INVESTIGATION

Zhou Yongkang

Drone video captures rare view of Zhou Yongkang family mansion

Imposing village home captured by camera fixed to small drone helicopter

PUBLISHED : Wednesday, 05 March, 2014, 12:20pm
UPDATED : Wednesday, 24 December, 2014, 12:56pm

Aerial footage of a large home owned by the family of former security tsar Zhou Yongkang in Jiangsu province has offered a glimpse of their wealth, as the Communist Party continues to investigate Zhou for corruption.

The two-minute video, taken by a camera attached to a small drone helicopter, was uploaded on Monday night by internet giant Tencent's web portal, Qq.com.

Watch: Zhou Yongkang's family house in Wuxi, China

It identified the sprawling home as being owned by Zhou's son, Beijing-based businessman Zhou Bin, 42. It showed a gated two-storey home with high white walls and surrounded by a classical Chinese garden. It is located in the village of Xiqiantou - 71-year-old Zhou Yongkang's ancestral village.

The home has a black tiled roof and architecture of a style seen south of the Yangtze River.

According to an article posted with the video, Zhou's two younger brothers used to live there. It was constructed in 2010 on the site of Zhou's childhood home, which was torn down to make way for the new structure, Caixin Media said.

Earlier, an investigative report by the Shanghai-based Oriental Morning Post cited residents as saying that they used to see officials and businessmen visiting the building, but that the stream of visitors had recently dried up. They said surveillance cameras had also been installed around the home.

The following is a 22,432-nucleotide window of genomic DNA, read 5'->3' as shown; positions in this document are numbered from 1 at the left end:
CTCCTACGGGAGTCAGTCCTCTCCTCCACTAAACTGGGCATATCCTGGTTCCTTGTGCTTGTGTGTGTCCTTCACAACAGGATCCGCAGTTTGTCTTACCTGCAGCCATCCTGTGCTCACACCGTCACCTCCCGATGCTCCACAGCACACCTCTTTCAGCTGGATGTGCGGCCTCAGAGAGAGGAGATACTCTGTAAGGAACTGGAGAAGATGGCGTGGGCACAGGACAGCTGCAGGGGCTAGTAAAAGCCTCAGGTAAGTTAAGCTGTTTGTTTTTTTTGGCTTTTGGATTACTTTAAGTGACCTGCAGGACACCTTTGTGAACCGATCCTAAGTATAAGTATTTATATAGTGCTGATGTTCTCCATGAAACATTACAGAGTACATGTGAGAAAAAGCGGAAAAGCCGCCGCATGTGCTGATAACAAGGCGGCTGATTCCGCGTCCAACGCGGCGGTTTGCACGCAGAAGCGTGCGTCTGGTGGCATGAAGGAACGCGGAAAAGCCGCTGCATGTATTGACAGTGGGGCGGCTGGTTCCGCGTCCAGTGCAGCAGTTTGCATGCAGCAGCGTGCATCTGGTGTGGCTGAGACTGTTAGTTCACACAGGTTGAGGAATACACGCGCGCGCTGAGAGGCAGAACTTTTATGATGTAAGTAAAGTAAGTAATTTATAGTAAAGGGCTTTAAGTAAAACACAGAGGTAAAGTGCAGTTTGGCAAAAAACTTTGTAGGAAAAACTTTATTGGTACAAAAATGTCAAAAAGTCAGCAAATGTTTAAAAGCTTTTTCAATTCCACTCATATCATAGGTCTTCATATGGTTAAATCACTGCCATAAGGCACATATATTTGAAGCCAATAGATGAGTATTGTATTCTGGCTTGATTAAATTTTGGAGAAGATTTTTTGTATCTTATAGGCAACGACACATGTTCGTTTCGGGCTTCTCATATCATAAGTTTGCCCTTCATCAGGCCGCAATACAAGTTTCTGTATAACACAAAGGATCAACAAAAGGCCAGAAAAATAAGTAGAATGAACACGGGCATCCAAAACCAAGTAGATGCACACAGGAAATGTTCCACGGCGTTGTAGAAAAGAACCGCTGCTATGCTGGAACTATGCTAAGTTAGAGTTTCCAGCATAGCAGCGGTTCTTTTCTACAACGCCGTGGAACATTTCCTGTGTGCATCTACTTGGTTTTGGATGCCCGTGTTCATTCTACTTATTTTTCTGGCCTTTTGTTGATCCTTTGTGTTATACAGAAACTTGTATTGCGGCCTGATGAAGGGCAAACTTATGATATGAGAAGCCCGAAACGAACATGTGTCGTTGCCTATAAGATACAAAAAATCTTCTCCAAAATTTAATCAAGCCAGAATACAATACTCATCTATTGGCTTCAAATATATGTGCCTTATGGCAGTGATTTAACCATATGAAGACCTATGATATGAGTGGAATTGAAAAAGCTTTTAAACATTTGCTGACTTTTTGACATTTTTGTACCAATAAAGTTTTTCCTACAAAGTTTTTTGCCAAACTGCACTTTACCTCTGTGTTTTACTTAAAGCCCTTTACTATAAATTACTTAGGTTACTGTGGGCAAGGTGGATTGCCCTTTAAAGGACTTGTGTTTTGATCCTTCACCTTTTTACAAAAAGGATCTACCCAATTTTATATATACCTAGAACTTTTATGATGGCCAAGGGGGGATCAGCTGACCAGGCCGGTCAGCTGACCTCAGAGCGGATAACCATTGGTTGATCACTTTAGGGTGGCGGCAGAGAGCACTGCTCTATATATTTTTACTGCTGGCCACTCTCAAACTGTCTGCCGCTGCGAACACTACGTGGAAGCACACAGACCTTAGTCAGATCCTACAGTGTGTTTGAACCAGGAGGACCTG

The Oriental Morning Post's report said villagers last saw Zhou in person last April. He told them: "This might be the last time I visit you."

The report, which led with a photo of the home, went viral on mobile-phone messaging platform WeChat but was quickly censored on the mainland.

Zhou Bin has been formally detained since December, facing possible bribery allegations, and is allegedly involved in illegal dealings in Sichuan province and the oil industry, both of which his father had built up as powerbases.

This week, Lu Xinhua, a spokesman for the Chinese People's Political Consultative Conference, stressed that "anyone who violates the party's discipline and the state law will be seriously investigated and punished". He was responding to a question by the South China Morning Post on whether Zhou was being investigated. The comments were the first public official comment on Zhou and were the strongest hint yet that Beijing is about to formally announce the investigation.

 
 
 
 

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